“We are excited to finally announce the discovery of our first new shark species at Mammoth Cave on NFD,” said Superintendent Barclay Trimble. “Teams of geologists, paleontologist, park staff, and volunteers have been hard at work deep inside the cave identifying and collecting fossils since the paleontological resources inventory began in 2019. Their important research allows us to better understand the scope, significance, distribution, and management issues associated with the fossil record found within Mammoth Cave.”
Strigilodus tollesonae was a type of extinct shark that is more closely related to modern ratfish than to other modern sharks and rays. The teeth uncovered at Mammoth Cave represent all known tooth positions in the mouth of both adult and juveniles of the new species. The teeth were arranged in a fan-like structure with a large tooth in the middle and three other teeth, decreasing size, next to it. Each tooth had a single rounded curved cusp for clipping and grasping hard shell prey, while the inner/tongue side of the tooth was long with ridges for crushing. Strigilodus tollesonae may have lived like a modern skate, feeding on snails, bivalves, soft bodied worms, and smaller fish.
The name Strigilodus tollesonae translates to “Tolleson’s Scraper Tooth.” It is named in honor of Mammoth Cave National Park Guide Kelli Tolleson who provided outstanding field support for the PRI. Tolleson discovered many important fossil localities through her work and led expeditions to the fossil sites which are limited in accessibility due to the remote and sometimes challenging sections of cave where the specimens are found. Many of the sites are in areas of low ceilings requiring crawling for long distances on hands and knees, and at times, belly crawling. The fossils are commonly located in the cave ceilings or walls which researchers and volunteers carefully collect using small handheld tools.
The PRI began in November 2019 when shark fossil specialist John-Paul (JP) Hodnett of the Maryland-National Capital Parks and Planning Commission began to work with the NPS Paleontology Program to identify the park’s shark fossils. At least 70 species of ancient fish have been identified at Mammoth Cave from the over 25 caves and cave passages that have been surveyed.
National Fossil Day is officially celebrated on October 11, 2023, but Mammoth Cave National Park will celebrate the Strigilodus tollesonae discovery and other types of fossils found within the cave system on Monday, October 23. Paleontologists, educators, and park guides will present fossil-related activities to highlight the scientific and educational value of paleontology and the importance of preserving fossils for future generations. More information about the Mammoth Cave event will be released closer to the event date.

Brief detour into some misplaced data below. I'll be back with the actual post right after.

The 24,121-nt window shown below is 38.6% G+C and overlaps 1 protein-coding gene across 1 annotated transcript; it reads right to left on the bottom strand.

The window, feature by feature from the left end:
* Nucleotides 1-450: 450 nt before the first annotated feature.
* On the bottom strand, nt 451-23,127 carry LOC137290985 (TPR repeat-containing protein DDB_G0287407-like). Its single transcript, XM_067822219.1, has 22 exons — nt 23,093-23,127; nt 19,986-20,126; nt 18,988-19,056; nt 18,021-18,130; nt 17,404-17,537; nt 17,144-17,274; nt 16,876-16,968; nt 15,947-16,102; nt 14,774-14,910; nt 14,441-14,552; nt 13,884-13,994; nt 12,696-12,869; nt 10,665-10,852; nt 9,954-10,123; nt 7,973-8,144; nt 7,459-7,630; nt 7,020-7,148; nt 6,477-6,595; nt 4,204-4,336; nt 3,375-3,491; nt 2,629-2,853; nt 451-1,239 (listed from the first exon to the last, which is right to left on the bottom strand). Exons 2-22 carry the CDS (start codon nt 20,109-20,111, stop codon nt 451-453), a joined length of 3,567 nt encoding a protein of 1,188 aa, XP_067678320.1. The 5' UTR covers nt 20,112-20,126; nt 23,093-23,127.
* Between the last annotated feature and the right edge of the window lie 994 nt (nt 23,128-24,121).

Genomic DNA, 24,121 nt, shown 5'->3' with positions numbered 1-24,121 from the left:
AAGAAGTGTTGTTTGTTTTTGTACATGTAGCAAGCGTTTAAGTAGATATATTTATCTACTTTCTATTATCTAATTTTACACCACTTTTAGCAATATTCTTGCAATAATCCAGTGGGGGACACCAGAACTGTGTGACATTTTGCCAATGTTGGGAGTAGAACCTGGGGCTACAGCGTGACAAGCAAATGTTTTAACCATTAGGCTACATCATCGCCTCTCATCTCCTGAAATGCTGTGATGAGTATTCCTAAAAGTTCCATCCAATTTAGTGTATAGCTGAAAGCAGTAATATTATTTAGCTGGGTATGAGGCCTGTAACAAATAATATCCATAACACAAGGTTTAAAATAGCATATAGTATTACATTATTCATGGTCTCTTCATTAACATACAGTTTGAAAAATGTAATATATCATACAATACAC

Learn more about the amazing fossils at Mammoth Cave and the 2023 National Fossil Day artwork at A 350-Million-Year-Old Time Capsule in the World’s Longest Cave System webpage.
Homemakers Honored In Proclamation
Darren Doyle, story:
Magistrates voted to approve the purchase of a new dump truck with a price tag around $200K, after a county road worker was seriously injured in a dump truck crash a few weeks ago.
Jimmy Cook, who was driving a county dump truck for the road department and lost control of the truck while working on KY HWY 185 on September 18th, was ejected from the truck in a rollover crash, as was discussed at today's Edmonson County Fiscal Court meeting.
Judge/Executive Scott Lindsey said that Cook is still recovering after the crash. County Treasurer Tammi Willhite said the dump truck was insured for $75K but it is still unknown what the total insurance payout will be to the county.
Magistrates approved the purchase of a 2024 Kenworth T480 single axle truck for the price of $193,212.
Edmonson County Homemakers:
Also at today's meeting, Judge Lindsey read a proclamation in honor of the Edmonson County Homemakers for their collective works done for Edmonson County.
The Homemakers are preparing to host the Mammoth Cave Area Annual Day on October 19th at Tayvin Gardens. The group will host approximately 130 people from the region during the annual event that is held in one of the 10 surrounding counties each year. This year, it is the Homemakers' turn.
County Parks and Rec Will Combine Parks and Program Director Position:
Magistrates also voted to combine two open positions into one job at today's meeting.
The position of Parks Director has been mostly a maintenance-driven job for the past several years, with the focus on mowing all parks, while the Program Director position focused solely on the programs run by the parks system. All youth league sports and annual events were overseen by the Program Director, the position recently vacated by John Kiernan. The Parks Director was recently left open by A.B. Webb, who stepped down a few weeks ago.
According to District 2 Magistrate T.J. Massey, who served on the committee to research the posting of both positions, the deciding factor was being able to combine salaries for a higher pay scale to attract more talent and to minimize the confusion between the two roles.